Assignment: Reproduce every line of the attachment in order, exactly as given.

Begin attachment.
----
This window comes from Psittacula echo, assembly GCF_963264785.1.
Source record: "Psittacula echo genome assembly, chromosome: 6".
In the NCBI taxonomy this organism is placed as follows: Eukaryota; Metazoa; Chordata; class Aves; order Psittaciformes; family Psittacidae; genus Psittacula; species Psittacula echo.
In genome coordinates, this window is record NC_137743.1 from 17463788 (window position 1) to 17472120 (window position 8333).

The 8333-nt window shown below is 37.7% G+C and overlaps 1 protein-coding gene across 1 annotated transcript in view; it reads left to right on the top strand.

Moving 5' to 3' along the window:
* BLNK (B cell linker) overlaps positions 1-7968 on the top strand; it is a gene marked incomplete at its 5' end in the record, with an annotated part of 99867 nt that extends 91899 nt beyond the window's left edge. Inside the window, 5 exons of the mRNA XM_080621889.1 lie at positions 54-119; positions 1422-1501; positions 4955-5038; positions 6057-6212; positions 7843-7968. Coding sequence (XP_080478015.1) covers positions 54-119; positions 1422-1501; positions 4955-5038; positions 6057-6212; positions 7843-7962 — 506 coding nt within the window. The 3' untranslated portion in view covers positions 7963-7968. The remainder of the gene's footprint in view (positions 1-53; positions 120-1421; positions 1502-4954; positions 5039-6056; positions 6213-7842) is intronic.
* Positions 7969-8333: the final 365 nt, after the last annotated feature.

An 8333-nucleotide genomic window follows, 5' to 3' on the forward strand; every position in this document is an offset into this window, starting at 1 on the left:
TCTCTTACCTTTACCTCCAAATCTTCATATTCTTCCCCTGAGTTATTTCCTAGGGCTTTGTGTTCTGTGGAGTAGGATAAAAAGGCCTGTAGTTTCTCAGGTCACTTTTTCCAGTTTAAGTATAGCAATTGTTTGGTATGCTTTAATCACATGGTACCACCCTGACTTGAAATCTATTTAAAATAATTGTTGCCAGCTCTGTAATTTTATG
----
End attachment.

This window comes from Psittacula echo, assembly GCF_963264785.1.
Source record: "Psittacula echo genome assembly, chromosome: 6".
In the NCBI taxonomy this organism is placed as follows: Eukaryota; Metazoa; Chordata; class Aves; order Psittaciformes; family Psittacidae; genus Psittacula; species Psittacula echo.
In genome coordinates, this window is record NC_137743.1 from 17463788 (window position 1) to 17472120 (window position 8333).

The 8333-nt window shown below is 37.7% G+C and overlaps 1 protein-coding gene across 1 annotated transcript in view; it reads left to right on the top strand.

Moving 5' to 3' along the window:
* BLNK (B cell linker) overlaps positions 1-7968 on the top strand; it is a gene marked incomplete at its 5' end in the record, with an annotated part of 99867 nt that extends 91899 nt beyond the window's left edge. Inside the window, 5 exons of the mRNA XM_080621889.1 lie at positions 54-119; positions 1422-1501; positions 4955-5038; positions 6057-6212; positions 7843-7968. Coding sequence (XP_080478015.1) covers positions 54-119; positions 1422-1501; positions 4955-5038; positions 6057-6212; positions 7843-7962 — 506 coding nt within the window. The 3' untranslated portion in view covers positions 7963-7968. The remainder of the gene's footprint in view (positions 1-53; positions 120-1421; positions 1502-4954; positions 5039-6056; positions 6213-7842) is intronic.
* Positions 7969-8333: the final 365 nt, after the last annotated feature.

An 8333-nucleotide genomic window follows, 5' to 3' on the forward strand; every position in this document is an offset into this window, starting at 1 on the left:
TCTCTTACCTTTACCTCCAAATCTTCATATTCTTCCCCTGAGTTATTTCCTAGGGCTTTGTGTTCTGTGGAGTAGGATAAAAAGGCCTGTAGTTTCTCAGGTCACTTTTTCCAGTTTAAGTATAGCAATTGTTTGGTATGCTTTAATCACATGGTACCACCCTGACTTGAAATCTATTTAAAATAATTGTTGCCAGCTCTGTAATTTTATG